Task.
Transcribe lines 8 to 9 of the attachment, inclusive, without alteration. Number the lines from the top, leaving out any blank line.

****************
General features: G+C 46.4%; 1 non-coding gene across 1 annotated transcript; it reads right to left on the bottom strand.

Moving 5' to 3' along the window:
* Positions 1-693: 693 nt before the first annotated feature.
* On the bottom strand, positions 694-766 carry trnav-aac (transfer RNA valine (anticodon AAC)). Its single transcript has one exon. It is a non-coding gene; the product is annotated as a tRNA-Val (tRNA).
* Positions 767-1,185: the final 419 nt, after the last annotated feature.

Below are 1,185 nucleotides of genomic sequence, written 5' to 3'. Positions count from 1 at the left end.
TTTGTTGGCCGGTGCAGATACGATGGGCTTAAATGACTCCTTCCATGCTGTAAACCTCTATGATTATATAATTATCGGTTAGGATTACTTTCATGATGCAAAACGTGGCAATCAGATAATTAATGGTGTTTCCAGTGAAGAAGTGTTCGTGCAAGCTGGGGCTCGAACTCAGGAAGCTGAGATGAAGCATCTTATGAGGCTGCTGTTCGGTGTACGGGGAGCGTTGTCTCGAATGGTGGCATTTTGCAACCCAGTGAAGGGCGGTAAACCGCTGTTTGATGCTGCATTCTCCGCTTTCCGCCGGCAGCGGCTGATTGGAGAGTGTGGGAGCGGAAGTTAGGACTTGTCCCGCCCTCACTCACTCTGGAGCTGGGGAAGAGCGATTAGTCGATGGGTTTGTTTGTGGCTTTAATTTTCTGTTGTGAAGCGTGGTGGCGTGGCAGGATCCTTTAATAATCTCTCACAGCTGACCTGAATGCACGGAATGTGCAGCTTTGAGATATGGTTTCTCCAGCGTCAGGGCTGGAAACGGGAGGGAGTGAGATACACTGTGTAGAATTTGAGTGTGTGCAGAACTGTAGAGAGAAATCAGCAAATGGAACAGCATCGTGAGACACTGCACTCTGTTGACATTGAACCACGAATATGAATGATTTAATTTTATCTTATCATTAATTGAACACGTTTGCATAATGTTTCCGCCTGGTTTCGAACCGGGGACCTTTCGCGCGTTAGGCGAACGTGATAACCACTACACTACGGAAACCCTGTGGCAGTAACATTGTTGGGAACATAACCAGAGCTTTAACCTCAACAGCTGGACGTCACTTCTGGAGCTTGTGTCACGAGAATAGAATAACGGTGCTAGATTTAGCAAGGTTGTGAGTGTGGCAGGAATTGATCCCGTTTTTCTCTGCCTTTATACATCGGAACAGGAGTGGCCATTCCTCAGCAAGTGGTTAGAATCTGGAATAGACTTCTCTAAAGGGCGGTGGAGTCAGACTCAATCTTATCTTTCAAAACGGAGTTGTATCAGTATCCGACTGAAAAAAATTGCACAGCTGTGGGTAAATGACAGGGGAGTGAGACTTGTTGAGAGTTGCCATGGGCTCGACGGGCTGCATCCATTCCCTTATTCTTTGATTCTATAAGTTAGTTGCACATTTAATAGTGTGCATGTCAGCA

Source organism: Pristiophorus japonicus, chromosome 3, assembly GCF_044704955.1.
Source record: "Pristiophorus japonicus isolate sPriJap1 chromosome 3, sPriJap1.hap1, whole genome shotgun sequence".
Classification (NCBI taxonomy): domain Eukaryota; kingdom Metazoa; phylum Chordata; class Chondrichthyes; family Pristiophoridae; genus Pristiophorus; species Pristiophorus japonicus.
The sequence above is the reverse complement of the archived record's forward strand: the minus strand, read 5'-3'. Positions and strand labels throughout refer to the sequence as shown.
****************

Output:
Source organism: Pristiophorus japonicus, chromosome 3, assembly GCF_044704955.1.
Source record: "Pristiophorus japonicus isolate sPriJap1 chromosome 3, sPriJap1.hap1, whole genome shotgun sequence".